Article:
Here are some resolutions that can be used:
Use More Rinse Aid
If your water has a low hardness level, it may produce marks without leaving a film of residue on your dishes. In this situation, ensure that your rinse aid supply is not depleted. Typical dishwashing machines include rinse aid dispensers as standard equipment.
When purchasing a new dishwasher carefully evaluate whether or not it includes this dispenser. You are responsible for replenishing it constantly and ensuring that it is always full. If your dishwasher lacks a rinse aid dispenser, you may wish to use a spray bottle instead. Additionally, if you want to cut costs and save money, you can replace rinse aid with white vinegar.
Change Your Detergent
As previously stated, hard water is not an effective cleaner. This issue is caused by water reacting withsoap to form scum rather than suds, therefore diminishing the soap’s efficacy. To prevent this effect, various soap manufacturers have created detergents that specifically deal with the effects of hard minerals. Consequently, you might contemplate using a hard water detergent. Use a detergent formulated for hard water or additional normal detergent when loading the dishwasher to ensure that all utensils are fully cleaned.
Scale Buildup in The Dishwasher
Because scale can build from hard water, your dishwasher may develop scale over time. This is a more major issue with numerous potential repercussions. Scale development in your dishwasher poses a threat to the appliance since it has the potential to damage or clog the various components.
Given the existing state of the inside of the dishwasher, it is logical to assume that the dishes will not be adequately cleaned. The most effective course of action is to swiftly eliminate the scale build-up before the problem becomes more serious.
On a case-by-case basis, white vinegar is the most dependable remedy for hard water-related issues. Scale formation is dissolved by vinegar’s acid, and the resultant residue is then easily removed with hot water.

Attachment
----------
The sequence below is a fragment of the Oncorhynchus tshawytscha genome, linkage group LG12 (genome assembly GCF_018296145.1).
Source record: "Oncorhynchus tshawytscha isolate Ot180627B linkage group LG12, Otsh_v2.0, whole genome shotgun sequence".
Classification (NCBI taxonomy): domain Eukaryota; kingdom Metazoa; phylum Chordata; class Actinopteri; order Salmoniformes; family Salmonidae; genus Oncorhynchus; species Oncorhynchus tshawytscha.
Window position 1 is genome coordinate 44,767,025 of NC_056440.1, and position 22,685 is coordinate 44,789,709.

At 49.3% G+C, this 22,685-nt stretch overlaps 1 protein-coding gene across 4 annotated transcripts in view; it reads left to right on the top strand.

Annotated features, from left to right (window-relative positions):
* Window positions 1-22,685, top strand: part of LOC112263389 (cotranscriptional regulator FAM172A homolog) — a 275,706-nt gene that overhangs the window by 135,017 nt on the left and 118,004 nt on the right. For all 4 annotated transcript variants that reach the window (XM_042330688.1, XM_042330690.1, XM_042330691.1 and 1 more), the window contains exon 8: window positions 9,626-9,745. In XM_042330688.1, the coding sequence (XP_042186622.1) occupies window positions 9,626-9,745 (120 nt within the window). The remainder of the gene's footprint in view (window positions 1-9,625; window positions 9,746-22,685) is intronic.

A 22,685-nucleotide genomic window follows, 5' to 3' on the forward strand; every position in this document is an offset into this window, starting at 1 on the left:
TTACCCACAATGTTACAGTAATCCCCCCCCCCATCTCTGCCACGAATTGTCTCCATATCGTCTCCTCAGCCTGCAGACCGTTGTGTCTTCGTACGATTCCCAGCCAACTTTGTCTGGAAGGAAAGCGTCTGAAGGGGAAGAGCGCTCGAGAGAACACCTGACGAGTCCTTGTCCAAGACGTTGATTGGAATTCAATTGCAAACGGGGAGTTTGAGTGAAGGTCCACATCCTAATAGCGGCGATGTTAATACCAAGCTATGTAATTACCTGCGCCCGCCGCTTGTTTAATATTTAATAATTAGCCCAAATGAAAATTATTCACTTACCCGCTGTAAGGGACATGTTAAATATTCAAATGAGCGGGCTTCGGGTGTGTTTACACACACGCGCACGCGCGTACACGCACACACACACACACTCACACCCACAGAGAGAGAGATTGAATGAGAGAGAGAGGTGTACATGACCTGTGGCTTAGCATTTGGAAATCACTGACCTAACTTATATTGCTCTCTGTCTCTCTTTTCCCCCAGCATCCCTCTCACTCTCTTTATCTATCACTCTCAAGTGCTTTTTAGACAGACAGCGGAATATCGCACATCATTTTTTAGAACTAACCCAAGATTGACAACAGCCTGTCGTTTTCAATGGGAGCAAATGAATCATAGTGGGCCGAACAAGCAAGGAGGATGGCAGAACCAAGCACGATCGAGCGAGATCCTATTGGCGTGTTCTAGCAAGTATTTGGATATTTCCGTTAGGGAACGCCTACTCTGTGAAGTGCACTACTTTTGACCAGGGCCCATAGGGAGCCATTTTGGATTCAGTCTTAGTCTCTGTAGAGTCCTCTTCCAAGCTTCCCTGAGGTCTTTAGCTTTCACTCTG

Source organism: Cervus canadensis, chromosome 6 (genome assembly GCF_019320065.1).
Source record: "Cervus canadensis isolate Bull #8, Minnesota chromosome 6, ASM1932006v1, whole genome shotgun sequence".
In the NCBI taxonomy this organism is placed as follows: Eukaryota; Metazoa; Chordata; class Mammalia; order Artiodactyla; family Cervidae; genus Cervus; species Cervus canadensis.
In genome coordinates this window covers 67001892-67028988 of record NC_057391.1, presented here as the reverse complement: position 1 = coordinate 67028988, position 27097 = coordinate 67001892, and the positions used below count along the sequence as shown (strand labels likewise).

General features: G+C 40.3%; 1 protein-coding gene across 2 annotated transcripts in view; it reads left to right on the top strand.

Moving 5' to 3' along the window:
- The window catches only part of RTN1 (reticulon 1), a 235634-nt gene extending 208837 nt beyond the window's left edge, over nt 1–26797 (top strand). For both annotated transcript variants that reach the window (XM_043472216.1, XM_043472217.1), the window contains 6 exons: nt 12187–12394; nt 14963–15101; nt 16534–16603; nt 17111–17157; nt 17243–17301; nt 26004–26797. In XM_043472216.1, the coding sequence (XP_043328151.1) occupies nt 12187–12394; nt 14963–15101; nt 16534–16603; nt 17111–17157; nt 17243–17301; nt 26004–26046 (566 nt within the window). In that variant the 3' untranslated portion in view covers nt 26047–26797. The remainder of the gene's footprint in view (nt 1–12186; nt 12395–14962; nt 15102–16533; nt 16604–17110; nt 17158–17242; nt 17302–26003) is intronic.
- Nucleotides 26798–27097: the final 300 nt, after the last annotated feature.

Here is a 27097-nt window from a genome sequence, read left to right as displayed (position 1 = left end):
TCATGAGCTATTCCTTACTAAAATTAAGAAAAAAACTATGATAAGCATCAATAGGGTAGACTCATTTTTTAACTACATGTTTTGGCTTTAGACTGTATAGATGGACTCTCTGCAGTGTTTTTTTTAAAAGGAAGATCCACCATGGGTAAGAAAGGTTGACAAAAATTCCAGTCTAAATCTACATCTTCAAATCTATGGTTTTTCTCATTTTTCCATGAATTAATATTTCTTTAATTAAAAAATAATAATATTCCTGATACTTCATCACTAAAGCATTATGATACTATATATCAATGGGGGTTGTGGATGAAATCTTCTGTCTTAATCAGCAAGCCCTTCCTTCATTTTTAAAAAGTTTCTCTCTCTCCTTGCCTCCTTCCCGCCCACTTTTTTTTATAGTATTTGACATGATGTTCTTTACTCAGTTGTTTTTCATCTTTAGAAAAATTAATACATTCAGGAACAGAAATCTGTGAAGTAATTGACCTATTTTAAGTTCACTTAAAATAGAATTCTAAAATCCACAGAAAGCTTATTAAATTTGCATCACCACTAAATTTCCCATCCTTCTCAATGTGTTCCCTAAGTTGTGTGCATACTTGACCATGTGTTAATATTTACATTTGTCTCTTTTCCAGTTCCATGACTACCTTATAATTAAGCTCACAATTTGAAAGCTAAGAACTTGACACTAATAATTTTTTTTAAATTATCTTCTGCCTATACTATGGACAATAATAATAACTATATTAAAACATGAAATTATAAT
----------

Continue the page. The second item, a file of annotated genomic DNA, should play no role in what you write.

There is no need to get on your hands and knees to clean the interior of your dishwasher. When the dishwasher is empty, it is more effective to run one hot cycle after pouring a bowl of vinegar on the top rack. Vinegar can also be used as a rinse-aid, which is quite helpful if your utensils emerge from the washing process covered in scale.
Citric acid is also very effective if used similarly.
Dished are still Dirty
If food remains on your dishes after running them through the dishwasher, this is cause for concern. This problem is due to the harm that hard water has caused to your dishwasher over time. Scale can cause the components of your dishwasher to get blocked and rusted, shortening their lifespan.
The sprayer arms of your dishwasher likely have scale clogging the tiny pores in them. When you have tiny pores, scale problems are common. You will notice the same clogs on your sprinklers and showerhead. The most effective cure for this issue is vinegar. Use a towel dipped in white vinegar to clean the sprayer arms. Secure the sprayer arm by holding it firmly, and thoroughly clean the nozzle apertures with as little movement as possible.